Parking in Ketchum

Ketchum is implementing a revised pilot program that changes regulations for parking in the downtown core during winter and early-spring months.

Ketchum citizens and visitors to the city will be able to park overnight this winter in two select locations in the downtown core, and will likely have an easier path to retrieving their car or truck if they violate parking regulations and their vehicle is towed.

The City Council on Monday unanimously approved an ordinance to establish new winter-season parking regulations in the city. The ordinance—written to be in effect from Nov. 1 to May 1—broadens a year-old pilot program designed to decrease instances of driving under the influence and lessen the inconvenience and financial impact to violators.

“I think being proactive on this is a good idea,” Councilman Jim Slanetz said.

The parking regulations proposed to the City Council on Monday were crafted by city staff, with input from the Ketchum Traffic Authority, a five-member panel of city officials.

City code has prohibited overnight parking in the downtown core in the winter to allow the Streets Department to efficiently clear snow. Generally, vehicles in violation of the restrictions were towed to an impound lot and owners were charged a $250 fee and $50 a day for impound storage, a city staff report states. The city has towed an average of 50-60 vehicles per winter, the report states.

The action taken by the council Monday continues the pilot program implemented last year and adds new regulations that expand the program. The program now establishes two locations where motorists can legally park overnight—specifically from 2-7 a.m.—and designates two locations in the city center where vehicles that are towed can be retrieved more easily than if they were towed to an impound lot, as they were in the past.

One major goal of the regulations is to allow limited overnight parking to discourage people who are or might be over the legal limit for alcohol consumption from feeling compelled to drive home because they fear the consequences of having their vehicle towed and being assessed a significant fine.

“It’s a balancing act,” Mayor Neil Bradshaw said.

The pilot program implemented last year:

• Designated the city’s public parking lot on Washington Avenue between First and Second streets as an approved site for overnight parking. The city implemented an odd-even system that permits overnight parking on alternating sides of the lot. Motorists can park for up to three hours for free, with additional hours costing 25 cents each. Motorists can also buy permits for longer time periods.

• Established First Avenue between River Street and First Street as a tow area for vehicles parked on the wrong side of odd-even designations in the Washington Avenue lot.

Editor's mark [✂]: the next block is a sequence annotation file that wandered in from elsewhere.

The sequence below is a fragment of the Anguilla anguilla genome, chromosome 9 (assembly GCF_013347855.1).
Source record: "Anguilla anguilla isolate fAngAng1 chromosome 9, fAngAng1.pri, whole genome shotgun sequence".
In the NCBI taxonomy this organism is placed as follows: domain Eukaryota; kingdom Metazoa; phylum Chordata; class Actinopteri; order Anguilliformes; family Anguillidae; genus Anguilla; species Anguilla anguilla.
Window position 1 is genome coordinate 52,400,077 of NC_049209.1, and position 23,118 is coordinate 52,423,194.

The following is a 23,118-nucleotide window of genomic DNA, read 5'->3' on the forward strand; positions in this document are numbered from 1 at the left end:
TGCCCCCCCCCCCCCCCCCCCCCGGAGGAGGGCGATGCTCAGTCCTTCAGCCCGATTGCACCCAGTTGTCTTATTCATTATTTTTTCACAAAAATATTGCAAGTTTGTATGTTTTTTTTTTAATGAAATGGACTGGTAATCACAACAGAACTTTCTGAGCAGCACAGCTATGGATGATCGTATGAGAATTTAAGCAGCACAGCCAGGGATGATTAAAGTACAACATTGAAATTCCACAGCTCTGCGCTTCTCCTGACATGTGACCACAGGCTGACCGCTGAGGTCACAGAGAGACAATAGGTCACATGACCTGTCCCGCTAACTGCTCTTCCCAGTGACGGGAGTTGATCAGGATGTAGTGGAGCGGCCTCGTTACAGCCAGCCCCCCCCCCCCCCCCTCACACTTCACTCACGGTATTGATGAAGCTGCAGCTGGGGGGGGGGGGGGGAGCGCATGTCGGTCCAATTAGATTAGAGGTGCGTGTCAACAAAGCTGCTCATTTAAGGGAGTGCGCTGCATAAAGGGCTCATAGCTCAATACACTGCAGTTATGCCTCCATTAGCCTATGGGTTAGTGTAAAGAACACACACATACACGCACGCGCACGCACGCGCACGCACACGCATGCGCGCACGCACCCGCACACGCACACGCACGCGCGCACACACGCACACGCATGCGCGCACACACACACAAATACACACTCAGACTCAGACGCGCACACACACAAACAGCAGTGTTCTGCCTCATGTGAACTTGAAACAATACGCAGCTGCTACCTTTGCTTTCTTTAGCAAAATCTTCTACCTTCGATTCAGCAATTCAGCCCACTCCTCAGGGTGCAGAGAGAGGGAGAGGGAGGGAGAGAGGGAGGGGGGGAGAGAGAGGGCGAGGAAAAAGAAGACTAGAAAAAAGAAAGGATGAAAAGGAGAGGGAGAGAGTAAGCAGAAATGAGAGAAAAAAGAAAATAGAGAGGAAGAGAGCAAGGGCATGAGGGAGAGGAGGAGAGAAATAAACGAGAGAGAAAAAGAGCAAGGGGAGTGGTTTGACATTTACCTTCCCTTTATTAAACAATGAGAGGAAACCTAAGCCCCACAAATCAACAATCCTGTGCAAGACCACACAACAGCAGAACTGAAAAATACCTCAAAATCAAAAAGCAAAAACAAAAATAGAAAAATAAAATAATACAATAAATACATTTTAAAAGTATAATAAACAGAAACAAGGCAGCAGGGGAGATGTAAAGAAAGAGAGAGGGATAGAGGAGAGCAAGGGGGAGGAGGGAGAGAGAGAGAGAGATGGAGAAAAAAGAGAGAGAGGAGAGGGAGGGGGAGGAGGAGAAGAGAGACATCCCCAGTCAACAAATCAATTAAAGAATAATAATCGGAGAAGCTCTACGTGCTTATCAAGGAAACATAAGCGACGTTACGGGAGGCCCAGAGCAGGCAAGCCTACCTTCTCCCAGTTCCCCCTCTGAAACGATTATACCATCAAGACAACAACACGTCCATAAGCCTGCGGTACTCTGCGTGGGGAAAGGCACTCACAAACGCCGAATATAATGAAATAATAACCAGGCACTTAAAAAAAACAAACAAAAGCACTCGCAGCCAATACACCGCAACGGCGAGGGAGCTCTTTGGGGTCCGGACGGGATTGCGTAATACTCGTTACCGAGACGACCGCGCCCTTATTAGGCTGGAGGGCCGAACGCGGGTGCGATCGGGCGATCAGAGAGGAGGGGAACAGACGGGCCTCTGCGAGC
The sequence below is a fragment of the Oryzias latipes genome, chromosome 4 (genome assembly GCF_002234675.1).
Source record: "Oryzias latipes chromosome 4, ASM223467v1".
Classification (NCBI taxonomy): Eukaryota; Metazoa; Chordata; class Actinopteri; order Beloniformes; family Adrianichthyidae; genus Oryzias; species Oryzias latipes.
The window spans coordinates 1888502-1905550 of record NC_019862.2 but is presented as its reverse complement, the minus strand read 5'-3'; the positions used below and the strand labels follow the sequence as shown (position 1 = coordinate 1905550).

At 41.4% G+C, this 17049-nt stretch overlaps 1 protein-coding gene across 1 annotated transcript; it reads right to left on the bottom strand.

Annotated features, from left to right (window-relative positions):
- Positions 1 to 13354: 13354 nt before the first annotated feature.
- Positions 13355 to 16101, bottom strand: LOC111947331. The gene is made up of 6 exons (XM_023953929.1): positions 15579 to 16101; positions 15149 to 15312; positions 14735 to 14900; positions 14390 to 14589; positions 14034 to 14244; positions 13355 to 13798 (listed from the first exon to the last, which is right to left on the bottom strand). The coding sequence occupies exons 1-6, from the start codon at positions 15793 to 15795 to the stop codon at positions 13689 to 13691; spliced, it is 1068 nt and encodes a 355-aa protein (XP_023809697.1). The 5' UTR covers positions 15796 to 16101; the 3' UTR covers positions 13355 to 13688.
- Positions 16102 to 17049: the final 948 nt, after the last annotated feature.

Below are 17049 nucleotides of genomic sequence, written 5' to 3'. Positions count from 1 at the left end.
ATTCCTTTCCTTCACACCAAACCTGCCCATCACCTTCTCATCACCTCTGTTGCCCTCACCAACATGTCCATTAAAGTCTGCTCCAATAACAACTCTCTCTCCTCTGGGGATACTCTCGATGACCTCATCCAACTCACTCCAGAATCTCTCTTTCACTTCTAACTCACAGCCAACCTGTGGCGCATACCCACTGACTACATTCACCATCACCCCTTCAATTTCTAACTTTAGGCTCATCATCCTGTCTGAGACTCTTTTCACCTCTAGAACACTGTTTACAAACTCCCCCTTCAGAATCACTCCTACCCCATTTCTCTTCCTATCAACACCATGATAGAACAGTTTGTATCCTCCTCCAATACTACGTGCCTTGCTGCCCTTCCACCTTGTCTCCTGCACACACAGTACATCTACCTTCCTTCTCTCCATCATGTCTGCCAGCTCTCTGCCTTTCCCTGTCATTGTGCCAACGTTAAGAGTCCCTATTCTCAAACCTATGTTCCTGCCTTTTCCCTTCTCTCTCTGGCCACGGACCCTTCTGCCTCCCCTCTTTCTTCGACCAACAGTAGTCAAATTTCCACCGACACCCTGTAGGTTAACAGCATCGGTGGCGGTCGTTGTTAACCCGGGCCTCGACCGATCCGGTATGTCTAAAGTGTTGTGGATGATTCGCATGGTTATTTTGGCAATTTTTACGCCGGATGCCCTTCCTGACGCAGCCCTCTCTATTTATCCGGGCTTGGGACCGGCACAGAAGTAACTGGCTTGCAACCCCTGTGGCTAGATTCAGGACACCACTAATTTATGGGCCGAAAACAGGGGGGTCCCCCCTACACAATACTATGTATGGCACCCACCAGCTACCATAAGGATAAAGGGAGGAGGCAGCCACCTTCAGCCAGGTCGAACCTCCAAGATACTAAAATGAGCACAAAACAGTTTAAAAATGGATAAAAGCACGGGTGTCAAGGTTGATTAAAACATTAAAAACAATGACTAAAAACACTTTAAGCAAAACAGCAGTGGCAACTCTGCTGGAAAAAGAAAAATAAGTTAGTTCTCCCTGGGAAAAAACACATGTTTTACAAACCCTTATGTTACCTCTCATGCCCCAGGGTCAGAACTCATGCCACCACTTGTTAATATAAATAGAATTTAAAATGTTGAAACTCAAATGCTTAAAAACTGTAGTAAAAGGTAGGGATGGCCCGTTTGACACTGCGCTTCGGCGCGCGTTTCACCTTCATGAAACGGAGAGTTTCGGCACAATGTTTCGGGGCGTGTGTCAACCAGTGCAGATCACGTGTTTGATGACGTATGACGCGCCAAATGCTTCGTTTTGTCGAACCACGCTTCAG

The approved expansion:

• Discontinues the practice of towing vehicles to the south end of First Avenue and instead establishes Fifth Street, between East Avenue and Walnut Avenue, as a receiver site for vehicles towed in violation of overnight-parking regulations. Violators will have to pay a $90 tow fee and a $40 parking ticket.

• Designates Second Avenue—between Fifth and Sixth streets, next to the post office—as a permitted location for overnight parking, as well a receiver site for additional towed vehicles, if necessary.

Bradshaw said the city tows an average of three to six vehicles per significant snowstorm.

The draft ordinance proposed to the City Council on Monday called for establishing First Avenue between Fifth and Sixth streets as an overnight parking zone—not Second Avenue. In addition, the center portion of that block would serve as the designated tow relocation area for the city on the west side of Main Street.

After taking public comment and discussing the plan, City Council members decided to establish Second Avenue as the overnight parking zone and receiver site.

Remington Novak, a representative of the KETCH 1 and KETCH 2 apartments on First Avenue between Fifth and Sixth streets, said he supports efforts to establish overnight parking in the neighborhood.

The two recently constructed apartment buildings—which Novak said will be full this winter, with tenants working jobs that include nurse, teacher and electrician—were not required by the city to have on-site parking.

Pam Morris, publisher of the Idaho Mountain Express, which is across First Avenue from the KETCH apartments, questioned whether the proposed special designation on First Avenue would serve the city’s goals.

“That block is already clogged with cars,” she said.

Councilwoman Amanda Breen said she was hesitant to establish the block on First Avenue as an overnight parking zone without additional input from the public or discussion.

“That block is a bit controversial because of the KETCH buildings there,” she said.

Slanetz said he favored the Second Avenue site.

As part of the approved plan, the city will track the number of DUI violations, the level of satisfaction among residents and business operators, the impact on snow removal and the financial impact to the city. In addition, city officials will distribute educational leaflets that outline the regulations.

Elements of the ongoing pilot program are subject to change, city officials noted.

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